Just down the road stands a solitary tree with a sunbeam breaking through the clouds behind it:

Still at least 8 miles to go - but I stop the bike one last time for a picture of two charming ... yearlings? Steers? (I can tell a cow from a calf from a bull, but the cattle of indeterminate age and gender stump me every time.)

They seem happy to see me, and crowd up to the gate as I get off the bike.

After a friendly interlude, with well-intentioned but fruitless attempts at conversation, we part company.

The dark clouds are still lowering, though I can see a streak of light pink at the horizon:

Soon after this, it starts to rain - just enough to be refreshing without making the road slippery. As I pass a house, a man walking down the driveway calls out, "Nice shower, isn't it?" I nod and smile and buzz on by.

I'm feeling pretty strong, going at a good clip, and beginning to think complacently about my pace. Suddenly I realize that the easy speed is due to a tailwind - pop goes the vanity balloon. Then I start to sneeze. Humbled and snuffly, I finish the last few miles. (You'd think the rain would settle the allergens, but instead it seems to stir them up.)

A very satisfying ride, allergens notwithstanding.

30.0 miles

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  1. I love all the countryside shots and the shape and colour of the barns over there! Great shot of the swallows all in different positions. Perfect capture!

    1. Thanks Sandra - judicious cropping is the key. :)

  2. Loads of great photos, shame about all the allergens though, must be such a pest for you. I love all the barn shots especially the rugged one with the lean-to. Beautiful. Juliex

    1. Thank you, Julie - I often think of you when I snap the various barns. :)

  3. Beautiful photos, those barns are amazing. I love barns so much and don't get to see them where I live. But growing up in Michigan there were plenty of them when we went for a drive. Love the subtle shading the grey day made.

    Good for you finishing that 30 miles.

    1. Thanks, Meredith. Sometimes the pictures are better on cloudy days than on sunny ones! :)

  4. I don't find cows so much curious as devious, they huddle together and plot. Have had more than one unhappy encounter with them. Loved your barn pix.

    1. "They are plotting and planning together/To take me by surprise." (No idea where that came from but your comment caused it to float up out of my memory.)

      I find that if I keep to my side of the fence I avoid the unpleasant encounters. :)

  5. Hi Mrs.Micawber
    Wow, 30 miles, gosh that's amazing.Hubby and I are planning a long cycle tomorrow before we head off to our friends and I'm really hoping the weather will be kind to us,wind and all!! Beautiful photo's, I love swallows too and those barns are just how I imagine them to be in North America, simply beautiful xox Have a wonderful week ahead and thanks for your great comments xox Penelope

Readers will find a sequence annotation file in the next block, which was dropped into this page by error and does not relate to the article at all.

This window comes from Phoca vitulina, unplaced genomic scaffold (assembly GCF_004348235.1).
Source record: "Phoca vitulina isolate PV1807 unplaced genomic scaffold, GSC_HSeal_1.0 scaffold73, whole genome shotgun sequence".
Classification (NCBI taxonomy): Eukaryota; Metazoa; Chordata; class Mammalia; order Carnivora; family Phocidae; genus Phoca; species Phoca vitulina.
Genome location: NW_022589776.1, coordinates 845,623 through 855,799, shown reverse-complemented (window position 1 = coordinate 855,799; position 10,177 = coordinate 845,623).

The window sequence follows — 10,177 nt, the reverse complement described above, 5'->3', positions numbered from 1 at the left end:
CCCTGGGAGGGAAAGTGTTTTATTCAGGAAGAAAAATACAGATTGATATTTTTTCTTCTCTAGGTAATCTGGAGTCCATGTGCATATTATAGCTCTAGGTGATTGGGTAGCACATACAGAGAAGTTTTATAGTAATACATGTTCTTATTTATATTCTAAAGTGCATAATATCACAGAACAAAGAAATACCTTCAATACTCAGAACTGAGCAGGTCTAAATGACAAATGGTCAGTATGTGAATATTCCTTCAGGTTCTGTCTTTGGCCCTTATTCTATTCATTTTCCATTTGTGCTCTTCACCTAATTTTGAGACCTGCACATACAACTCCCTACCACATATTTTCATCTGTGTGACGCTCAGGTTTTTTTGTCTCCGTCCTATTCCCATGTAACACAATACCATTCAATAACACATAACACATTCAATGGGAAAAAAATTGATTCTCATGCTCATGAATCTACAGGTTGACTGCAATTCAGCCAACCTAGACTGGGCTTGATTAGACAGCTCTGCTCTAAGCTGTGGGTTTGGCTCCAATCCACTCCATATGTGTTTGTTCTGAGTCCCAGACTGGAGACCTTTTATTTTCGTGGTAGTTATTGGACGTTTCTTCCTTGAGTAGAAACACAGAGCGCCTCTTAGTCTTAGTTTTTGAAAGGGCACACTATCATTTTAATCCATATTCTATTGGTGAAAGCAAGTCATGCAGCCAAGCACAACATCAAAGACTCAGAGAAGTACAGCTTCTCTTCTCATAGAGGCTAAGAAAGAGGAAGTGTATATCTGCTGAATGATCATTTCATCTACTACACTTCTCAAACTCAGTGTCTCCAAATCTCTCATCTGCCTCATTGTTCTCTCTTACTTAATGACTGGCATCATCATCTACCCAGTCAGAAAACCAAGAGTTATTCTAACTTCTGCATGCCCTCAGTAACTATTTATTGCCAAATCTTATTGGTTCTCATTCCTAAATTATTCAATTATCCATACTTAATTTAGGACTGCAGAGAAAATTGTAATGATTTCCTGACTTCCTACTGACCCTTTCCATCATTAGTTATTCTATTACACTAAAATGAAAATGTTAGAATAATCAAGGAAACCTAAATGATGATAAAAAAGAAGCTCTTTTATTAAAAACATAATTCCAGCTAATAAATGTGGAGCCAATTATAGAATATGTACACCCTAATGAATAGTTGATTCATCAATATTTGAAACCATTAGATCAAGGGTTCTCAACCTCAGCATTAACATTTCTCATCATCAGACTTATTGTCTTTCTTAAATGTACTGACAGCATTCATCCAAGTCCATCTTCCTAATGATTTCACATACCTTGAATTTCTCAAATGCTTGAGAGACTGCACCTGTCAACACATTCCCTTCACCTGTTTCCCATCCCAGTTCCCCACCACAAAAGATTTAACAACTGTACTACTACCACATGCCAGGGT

1. Thanks Penelope - I hope you have a wonderful ride. :)

  6. 30 miles, I am impressed. Thanks for sharing all these photos, it made that 30 mile ride go by so quickly!

    1. I was hoping to go a bit further, but time was limited. Thanks Kay! :)

  7. No vanity at all in making the best of a tailwind! Enjoy it while you can; it may just be a headwind the next trip!

    I saw so many signs of stress in our forests last week. It almost looks like early fall, but the nights are not cool enough yet. It's the lack of water all summer...

    The bike lane near our place is nearly done, so I might get to explore my corner of the world just like you soon!

    1. Cool! (the bike lane that is)

      I do hope we all get enough snow this winter to make up for the dearth of rain.


  8. Snobby cows. Now a goat would have come right up and started a conversation. :) Sorry we are late in getting here. Blogger chose to disappear your's and Eden Hill's blogs again. Ugh.

    1. Most of the cows are very friendly (like the ones at the end of the post).

      That darn Blogger! :)

  9. I love to see cows exactly where they should be -- in a lovely green pasture. The rain sure sounds nice. Poor weeds get a bad wrap -- they manage to thrive and grow even under extreme conditions - I certainly let them grow here. I don't know how you can ride and shoot from the saddle. When I was 6 years old, I was going down a hill on a pebbled tar road and decided to do the "see mom, no hands" routine. I crashed big time and had scrapes and cuts all up and down my body. Ouch! Hope your week is a good one. Tammy

    1. Thanks Tammy - I like to see them there too (rather than chained up in a factory barn).

      Re shooting from the saddle - I hold the camera with one hand and the handlebars with the other! :)